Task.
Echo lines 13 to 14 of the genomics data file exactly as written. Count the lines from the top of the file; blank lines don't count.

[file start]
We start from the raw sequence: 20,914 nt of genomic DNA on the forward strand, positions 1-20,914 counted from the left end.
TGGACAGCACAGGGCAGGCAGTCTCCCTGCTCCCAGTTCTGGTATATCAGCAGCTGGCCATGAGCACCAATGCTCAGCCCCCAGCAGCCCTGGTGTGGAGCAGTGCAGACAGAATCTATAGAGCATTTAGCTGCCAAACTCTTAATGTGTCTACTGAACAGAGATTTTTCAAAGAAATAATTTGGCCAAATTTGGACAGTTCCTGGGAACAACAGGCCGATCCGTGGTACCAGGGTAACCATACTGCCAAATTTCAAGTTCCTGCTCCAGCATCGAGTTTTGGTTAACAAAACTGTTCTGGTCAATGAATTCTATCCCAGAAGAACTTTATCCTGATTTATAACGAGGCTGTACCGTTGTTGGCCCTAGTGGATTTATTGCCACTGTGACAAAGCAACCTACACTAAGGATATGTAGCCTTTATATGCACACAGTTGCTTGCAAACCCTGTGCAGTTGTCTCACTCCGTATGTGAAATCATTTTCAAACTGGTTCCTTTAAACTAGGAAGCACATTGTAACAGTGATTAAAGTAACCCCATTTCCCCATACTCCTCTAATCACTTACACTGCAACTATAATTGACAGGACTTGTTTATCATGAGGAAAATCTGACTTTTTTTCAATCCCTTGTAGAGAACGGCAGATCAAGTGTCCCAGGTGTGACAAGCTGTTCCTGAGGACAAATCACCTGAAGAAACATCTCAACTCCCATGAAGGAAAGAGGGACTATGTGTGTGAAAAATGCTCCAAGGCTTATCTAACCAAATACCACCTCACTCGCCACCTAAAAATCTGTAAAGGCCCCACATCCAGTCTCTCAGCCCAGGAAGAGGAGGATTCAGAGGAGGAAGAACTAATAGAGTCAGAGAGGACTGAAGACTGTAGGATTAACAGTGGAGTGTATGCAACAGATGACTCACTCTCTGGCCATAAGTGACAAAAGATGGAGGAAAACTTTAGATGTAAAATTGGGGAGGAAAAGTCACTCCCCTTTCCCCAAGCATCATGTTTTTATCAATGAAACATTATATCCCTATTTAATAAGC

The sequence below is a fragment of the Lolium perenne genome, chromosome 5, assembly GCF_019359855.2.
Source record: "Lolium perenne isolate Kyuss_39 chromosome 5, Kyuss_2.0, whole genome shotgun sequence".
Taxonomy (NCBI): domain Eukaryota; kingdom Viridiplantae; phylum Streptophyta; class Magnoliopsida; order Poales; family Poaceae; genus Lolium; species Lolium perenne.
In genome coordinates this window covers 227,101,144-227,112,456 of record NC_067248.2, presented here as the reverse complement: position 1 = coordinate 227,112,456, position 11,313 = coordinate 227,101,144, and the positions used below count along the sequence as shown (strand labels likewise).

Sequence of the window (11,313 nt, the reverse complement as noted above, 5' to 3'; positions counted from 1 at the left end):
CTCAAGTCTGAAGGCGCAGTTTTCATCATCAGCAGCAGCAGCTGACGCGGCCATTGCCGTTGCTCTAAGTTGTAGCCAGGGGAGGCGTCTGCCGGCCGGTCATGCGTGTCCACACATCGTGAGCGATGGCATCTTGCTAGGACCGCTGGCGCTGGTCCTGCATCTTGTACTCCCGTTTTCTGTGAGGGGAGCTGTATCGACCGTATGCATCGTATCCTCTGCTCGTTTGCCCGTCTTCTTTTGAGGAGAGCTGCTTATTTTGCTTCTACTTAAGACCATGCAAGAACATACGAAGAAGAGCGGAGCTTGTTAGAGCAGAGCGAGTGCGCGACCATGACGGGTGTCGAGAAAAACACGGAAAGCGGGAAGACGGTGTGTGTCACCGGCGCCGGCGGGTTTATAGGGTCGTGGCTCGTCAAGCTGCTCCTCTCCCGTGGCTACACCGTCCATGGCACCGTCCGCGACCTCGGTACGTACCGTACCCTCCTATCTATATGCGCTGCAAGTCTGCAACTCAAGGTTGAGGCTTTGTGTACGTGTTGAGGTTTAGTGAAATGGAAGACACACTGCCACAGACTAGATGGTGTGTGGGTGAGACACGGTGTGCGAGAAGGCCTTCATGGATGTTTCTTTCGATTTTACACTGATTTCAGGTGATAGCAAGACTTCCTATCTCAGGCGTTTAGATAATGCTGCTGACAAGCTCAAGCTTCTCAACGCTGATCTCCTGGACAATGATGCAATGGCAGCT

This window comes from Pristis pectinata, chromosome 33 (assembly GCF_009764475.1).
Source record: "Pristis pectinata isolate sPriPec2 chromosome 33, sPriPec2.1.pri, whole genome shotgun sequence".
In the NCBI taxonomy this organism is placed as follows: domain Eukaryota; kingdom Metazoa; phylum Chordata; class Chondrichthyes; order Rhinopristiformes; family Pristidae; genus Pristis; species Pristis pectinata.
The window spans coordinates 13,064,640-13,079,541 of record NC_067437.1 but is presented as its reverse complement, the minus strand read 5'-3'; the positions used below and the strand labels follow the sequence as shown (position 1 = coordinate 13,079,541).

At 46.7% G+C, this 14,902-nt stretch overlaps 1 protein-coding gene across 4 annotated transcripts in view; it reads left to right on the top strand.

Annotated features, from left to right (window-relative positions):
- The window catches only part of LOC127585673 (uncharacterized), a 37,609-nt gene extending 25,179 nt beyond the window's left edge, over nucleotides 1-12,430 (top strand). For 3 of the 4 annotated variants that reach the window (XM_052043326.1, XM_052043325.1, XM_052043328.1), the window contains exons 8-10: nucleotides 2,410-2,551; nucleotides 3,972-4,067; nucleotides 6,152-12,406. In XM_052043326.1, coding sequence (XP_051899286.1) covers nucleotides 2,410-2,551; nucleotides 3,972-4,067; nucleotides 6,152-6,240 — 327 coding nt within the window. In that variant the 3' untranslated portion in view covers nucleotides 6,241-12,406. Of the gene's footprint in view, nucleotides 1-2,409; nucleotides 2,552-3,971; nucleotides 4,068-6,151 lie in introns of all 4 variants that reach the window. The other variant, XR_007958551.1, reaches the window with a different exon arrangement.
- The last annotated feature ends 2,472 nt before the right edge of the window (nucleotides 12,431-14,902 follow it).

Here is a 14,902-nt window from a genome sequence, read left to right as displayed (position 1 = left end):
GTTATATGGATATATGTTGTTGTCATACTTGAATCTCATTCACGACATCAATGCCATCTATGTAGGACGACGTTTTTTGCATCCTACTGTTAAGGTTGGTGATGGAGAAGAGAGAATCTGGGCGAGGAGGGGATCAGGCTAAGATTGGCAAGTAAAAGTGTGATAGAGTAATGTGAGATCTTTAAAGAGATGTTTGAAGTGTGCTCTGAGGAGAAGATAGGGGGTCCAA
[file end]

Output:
At 46.7% G+C, this 14,902-nt stretch overlaps 1 protein-coding gene across 4 annotated transcripts in view; it reads left to right on the top strand.

Annotated features, from left to right (window-relative positions):